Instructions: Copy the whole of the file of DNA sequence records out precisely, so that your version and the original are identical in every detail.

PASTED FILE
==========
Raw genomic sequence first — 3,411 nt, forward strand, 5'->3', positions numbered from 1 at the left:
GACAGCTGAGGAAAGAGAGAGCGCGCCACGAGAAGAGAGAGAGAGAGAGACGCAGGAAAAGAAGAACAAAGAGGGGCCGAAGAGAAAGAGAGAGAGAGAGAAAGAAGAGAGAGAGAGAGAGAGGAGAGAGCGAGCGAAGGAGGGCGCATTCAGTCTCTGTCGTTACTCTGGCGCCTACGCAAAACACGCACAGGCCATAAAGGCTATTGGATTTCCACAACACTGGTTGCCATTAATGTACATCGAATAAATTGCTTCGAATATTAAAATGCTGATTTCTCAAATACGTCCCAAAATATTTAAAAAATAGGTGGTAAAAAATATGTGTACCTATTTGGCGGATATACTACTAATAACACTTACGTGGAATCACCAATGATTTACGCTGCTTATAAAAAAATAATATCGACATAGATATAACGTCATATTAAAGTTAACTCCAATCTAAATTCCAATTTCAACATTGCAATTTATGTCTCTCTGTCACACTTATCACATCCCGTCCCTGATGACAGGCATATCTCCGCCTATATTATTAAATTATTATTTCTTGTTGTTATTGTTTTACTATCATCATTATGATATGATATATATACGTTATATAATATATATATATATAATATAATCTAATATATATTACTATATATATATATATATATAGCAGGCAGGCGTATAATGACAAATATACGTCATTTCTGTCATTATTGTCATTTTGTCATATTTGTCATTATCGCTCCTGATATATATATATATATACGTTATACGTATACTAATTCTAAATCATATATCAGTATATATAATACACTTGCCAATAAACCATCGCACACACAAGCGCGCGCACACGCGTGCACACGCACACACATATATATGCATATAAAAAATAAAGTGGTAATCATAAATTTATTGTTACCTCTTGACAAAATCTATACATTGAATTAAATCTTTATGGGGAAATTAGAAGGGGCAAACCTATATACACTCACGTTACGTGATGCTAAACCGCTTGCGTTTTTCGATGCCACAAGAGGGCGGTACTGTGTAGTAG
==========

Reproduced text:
Raw genomic sequence first — 3,411 nt, forward strand, 5'->3', positions numbered from 1 at the left:
GACAGCTGAGGAAAGAGAGAGCGCGCCACGAGAAGAGAGAGAGAGAGAGACGCAGGAAAAGAAGAACAAAGAGGGGCCGAAGAGAAAGAGAGAGAGAGAGAAAGAAGAGAGAGAGAGAGAGAGGAGAGAGCGAGCGAAGGAGGGCGCATTCAGTCTCTGTCGTTACTCTGGCGCCTACGCAAAACACGCACAGGCCATAAAGGCTATTGGATTTCCACAACACTGGTTGCCATTAATGTACATCGAATAAATTGCTTCGAATATTAAAATGCTGATTTCTCAAATACGTCCCAAAATATTTAAAAAATAGGTGGTAAAAAATATGTGTACCTATTTGGCGGATATACTACTAATAACACTTACGTGGAATCACCAATGATTTACGCTGCTTATAAAAAAATAATATCGACATAGATATAACGTCATATTAAAGTTAACTCCAATCTAAATTCCAATTTCAACATTGCAATTTATGTCTCTCTGTCACACTTATCACATCCCGTCCCTGATGACAGGCATATCTCCGCCTATATTATTAAATTATTATTTCTTGTTGTTATTGTTTTACTATCATCATTATGATATGATATATATACGTTATATAATATATATATATATAATATAATCTAATATATATTACTATATATATATATATATATAGCAGGCAGGCGTATAATGACAAATATACGTCATTTCTGTCATTATTGTCATTTTGTCATATTTGTCATTATCGCTCCTGATATATATATATATATACGTTATACGTATACTAATTCTAAATCATATATCAGTATATATAATACACTTGCCAATAAACCATCGCACACACAAGCGCGCGCACACGCGTGCACACGCACACACATATATATGCATATAAAAAATAAAGTGGTAATCATAAATTTATTGTTACCTCTTGACAAAATCTATACATTGAATTAAATCTTTATGGGGAAATTAGAAGGGGCAAACCTATATACACTCACGTTACGTGATGCTAAACCGCTTGCGTTTTTCGATGCCACAAGAGGGCGGTACTGTGTAGTAG